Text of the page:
Here’s a guest column from Beau Kiklis writing in The Pueblo Chieftain:
My organization, Conservation Colorado, just released a report card that looks at the state of our rivers and how we can work to protect them. In it, we evaluate and grade the health of eight major rivers in Colorado, based on factors including water quality, the presence of dams and how much water is diverted out of the river and sent to be used elsewhere.
Here in the Arkansas River Basin, the Arkansas River received a “C” grade, meaning it is in mediocre condition and needs our attention.
The Arkansas River Basin is the largest basin in Colorado, making up nearly a third of the state’s total land area. Cities including Pueblo and Colorado Springs are located in the basin and get their water from this critically important river.
A tributary to the Mississippi River, the Arkansas is born from snowmelt high in the rugged Sawatch Mountains above Leadville. It serves several states as it cascades east and eventually spills into the Gulf of Mexico. The wild upper section of the Arkansas River is famous for containing Colorado’s longest stretch of gold medal trout fishing waters, spectacular scenery and thrilling whitewater boating opportunities through the Numbers and Browns Canyon National Monument.
However, up in the mountain headwaters, human impacts have marred this river, mainly due to pollution from the area’s more than 150-year legacy of hardrock mining. Mining pollution taints the water quality in the Arkansas and while various remediation and clean-up efforts have improved the river from its previous state of poor water quality, the work is not done — many abandoned mine sites continue to pollute the river today.
While much of the upper stretch of river has improved over time, the lower Arkansas faces its own unique challenges, mainly the need to provide water for the bustling cities of Pueblo and Colorado Springs, as well as an established agricultural economy. Today, the Arkansas River Basin has the second-highest percentage of urban and commercial water use in the state, leaving farmers downstream struggling to irrigate their crops with limited water.
As the trend of urban growth prevails, it is critical that we manage our water with the future of our agricultural and recreational economies in mind. Consider this: average flows on the Arkansas River have decreased by 17 percent over the last 10 years. While this cannot be attributed to any one thing, it would be hard not to point to the cities outside of the Arkansas River Basin that buy up agricultural water rights to meet their own demands. When water is moved outside of the basin, it contributes heavily to decreasing river flows.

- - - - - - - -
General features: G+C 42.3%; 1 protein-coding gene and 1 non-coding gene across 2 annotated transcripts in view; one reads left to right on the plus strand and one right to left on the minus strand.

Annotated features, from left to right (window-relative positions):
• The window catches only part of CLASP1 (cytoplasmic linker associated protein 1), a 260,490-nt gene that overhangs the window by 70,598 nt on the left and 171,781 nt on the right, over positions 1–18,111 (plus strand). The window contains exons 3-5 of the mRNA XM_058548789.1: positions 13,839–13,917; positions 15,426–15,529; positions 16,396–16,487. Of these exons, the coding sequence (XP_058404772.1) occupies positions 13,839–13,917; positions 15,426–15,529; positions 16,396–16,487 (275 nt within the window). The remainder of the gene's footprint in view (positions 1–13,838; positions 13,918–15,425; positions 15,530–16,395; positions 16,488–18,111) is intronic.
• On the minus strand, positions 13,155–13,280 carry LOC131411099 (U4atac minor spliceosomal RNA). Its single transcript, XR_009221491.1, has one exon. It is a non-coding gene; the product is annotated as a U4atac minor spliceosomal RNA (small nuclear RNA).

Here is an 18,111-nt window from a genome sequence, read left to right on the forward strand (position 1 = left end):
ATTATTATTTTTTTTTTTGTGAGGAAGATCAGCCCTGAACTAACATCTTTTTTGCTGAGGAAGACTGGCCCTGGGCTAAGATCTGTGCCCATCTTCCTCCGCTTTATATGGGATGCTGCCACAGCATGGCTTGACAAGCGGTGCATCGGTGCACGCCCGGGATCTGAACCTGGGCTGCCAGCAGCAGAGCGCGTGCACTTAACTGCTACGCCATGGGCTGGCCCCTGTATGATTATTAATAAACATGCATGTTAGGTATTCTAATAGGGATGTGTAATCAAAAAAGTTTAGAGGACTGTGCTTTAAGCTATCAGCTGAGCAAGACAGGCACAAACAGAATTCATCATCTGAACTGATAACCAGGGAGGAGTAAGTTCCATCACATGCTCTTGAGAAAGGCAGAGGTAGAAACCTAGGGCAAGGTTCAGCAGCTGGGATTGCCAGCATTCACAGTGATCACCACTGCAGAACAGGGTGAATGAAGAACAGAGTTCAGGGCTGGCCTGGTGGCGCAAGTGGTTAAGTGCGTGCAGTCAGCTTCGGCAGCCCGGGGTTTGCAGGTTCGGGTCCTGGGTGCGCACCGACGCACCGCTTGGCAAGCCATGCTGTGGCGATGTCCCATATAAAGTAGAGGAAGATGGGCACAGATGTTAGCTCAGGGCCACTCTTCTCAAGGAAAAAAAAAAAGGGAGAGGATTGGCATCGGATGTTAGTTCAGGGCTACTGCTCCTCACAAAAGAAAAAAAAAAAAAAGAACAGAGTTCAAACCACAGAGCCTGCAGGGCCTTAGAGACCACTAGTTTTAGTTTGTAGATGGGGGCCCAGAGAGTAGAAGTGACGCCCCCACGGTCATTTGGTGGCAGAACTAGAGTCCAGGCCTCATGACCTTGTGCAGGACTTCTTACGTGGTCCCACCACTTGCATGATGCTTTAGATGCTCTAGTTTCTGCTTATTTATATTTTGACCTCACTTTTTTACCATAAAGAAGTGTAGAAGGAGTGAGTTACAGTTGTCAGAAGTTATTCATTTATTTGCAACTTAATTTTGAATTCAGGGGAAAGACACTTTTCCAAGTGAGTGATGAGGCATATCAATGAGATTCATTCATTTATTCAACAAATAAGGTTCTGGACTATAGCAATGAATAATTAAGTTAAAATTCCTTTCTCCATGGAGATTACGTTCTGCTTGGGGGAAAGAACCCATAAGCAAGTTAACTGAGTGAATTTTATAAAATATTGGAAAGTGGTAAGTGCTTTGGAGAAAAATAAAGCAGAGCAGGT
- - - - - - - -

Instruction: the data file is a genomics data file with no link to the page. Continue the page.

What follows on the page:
Luckily, the Arkansas River is an excellent example of how collaboration and innovation can provide solutions to the issues facing our rivers.
For example, some Arkansas River irrigators are choosing to take part in water conservation programs and are advocating for even more tools to improve flexibility for sharing and leasing their water without compromising their water rights. These new ideas avoid drying up farmland and help our water supply go further. And it can stretch even further if cities and towns also work to improve the efficiency of their own water use.
It’s important to note that recreation and tourism contribute $1 billion to the economy of the Arkansas River Basin every year and therefore we should put time and effort into fostering them.
Out of the eight rivers we assessed in our report card, only one received an “A” grade, while four received a grade of “C” or less. In short, our Colorado rivers face significant challenges, but there are many ways that we can make a difference for them. If we work together to save water, prioritize safe drinking water, and implement innovative policy solutions, we can ensure a future where our rivers are clean and flowing.